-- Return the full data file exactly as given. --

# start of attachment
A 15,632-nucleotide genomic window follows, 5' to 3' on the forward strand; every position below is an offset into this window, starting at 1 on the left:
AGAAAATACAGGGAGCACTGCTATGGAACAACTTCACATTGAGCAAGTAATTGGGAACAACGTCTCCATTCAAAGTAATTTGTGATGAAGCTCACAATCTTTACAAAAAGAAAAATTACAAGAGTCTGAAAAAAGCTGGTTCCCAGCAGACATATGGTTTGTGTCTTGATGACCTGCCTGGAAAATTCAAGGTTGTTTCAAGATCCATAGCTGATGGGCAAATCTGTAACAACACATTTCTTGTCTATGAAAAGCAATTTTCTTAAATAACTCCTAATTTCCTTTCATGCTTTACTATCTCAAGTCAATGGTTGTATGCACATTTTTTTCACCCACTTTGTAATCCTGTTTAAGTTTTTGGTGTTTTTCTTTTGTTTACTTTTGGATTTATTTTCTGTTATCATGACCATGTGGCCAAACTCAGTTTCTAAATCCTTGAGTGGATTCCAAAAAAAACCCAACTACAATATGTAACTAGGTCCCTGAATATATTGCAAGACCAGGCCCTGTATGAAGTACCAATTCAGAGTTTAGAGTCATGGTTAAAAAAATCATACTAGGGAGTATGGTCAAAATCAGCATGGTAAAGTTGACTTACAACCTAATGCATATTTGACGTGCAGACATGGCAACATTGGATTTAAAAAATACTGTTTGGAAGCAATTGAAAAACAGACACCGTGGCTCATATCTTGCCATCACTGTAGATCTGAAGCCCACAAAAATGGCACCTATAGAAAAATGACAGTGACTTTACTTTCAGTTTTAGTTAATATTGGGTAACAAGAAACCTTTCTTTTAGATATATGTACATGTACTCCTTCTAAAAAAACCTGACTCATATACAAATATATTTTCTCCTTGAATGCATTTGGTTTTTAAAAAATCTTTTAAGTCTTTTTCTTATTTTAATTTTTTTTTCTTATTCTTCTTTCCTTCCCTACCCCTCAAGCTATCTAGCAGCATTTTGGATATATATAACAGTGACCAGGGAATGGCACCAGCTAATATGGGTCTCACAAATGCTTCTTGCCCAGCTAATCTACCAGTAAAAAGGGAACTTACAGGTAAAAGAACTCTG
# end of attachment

A 15,632-nucleotide genomic window follows, 5' to 3' on the forward strand; every position below is an offset into this window, starting at 1 on the left:
AGAAAATACAGGGAGCACTGCTATGGAACAACTTCACATTGAGCAAGTAATTGGGAACAACGTCTCCATTCAAAGTAATTTGTGATGAAGCTCACAATCTTTACAAAAAGAAAAATTACAAGAGTCTGAAAAAAGCTGGTTCCCAGCAGACATATGGTTTGTGTCTTGATGACCTGCCTGGAAAATTCAAGGTTGTTTCAAGATCCATAGCTGATGGGCAAATCTGTAACAACACATTTCTTGTCTATGAAAAGCAATTTTCTTAAATAACTCCTAATTTCCTTTCATGCTTTACTATCTCAAGTCAATGGTTGTATGCACATTTTTTTCACCCACTTTGTAATCCTGTTTAAGTTTTTGGTGTTTTTCTTTTGTTTACTTTTGGATTTATTTTCTGTTATCATGACCATGTGGCCAAACTCAGTTTCTAAATCCTTGAGTGGATTCCAAAAAAAACCCAACTACAATATGTAACTAGGTCCCTGAATATATTGCAAGACCAGGCCCTGTATGAAGTACCAATTCAGAGTTTAGAGTCATGGTTAAAAAAATCATACTAGGGAGTATGGTCAAAATCAGCATGGTAAAGTTGACTTACAACCTAATGCATATTTGACGTGCAGACATGGCAACATTGGATTTAAAAAATACTGTTTGGAAGCAATTGAAAAACAGACACCGTGGCTCATATCTTGCCATCACTGTAGATCTGAAGCCCACAAAAATGGCACCTATAGAAAAATGACAGTGACTTTACTTTCAGTTTTAGTTAATATTGGGTAACAAGAAACCTTTCTTTTAGATATATGTACATGTACTCCTTCTAAAAAAACCTGACTCATATACAAATATATTTTCTCCTTGAATGCATTTGGTTTTTAAAAAATCTTTTAAGTCTTTTTCTTATTTTAATTTTTTTTTCTTATTCTTCTTTCCTTCCCTACCCCTCAAGCTATCTAGCAGCATTTTGGATATATATAACAGTGACCAGGGAATGGCACCAGCTAATATGGGTCTCACAAATGCTTCTTGCCCAGCTAATCTACCAGTAAAAAGGGAACTTACAGGTAAAAGAACTCTG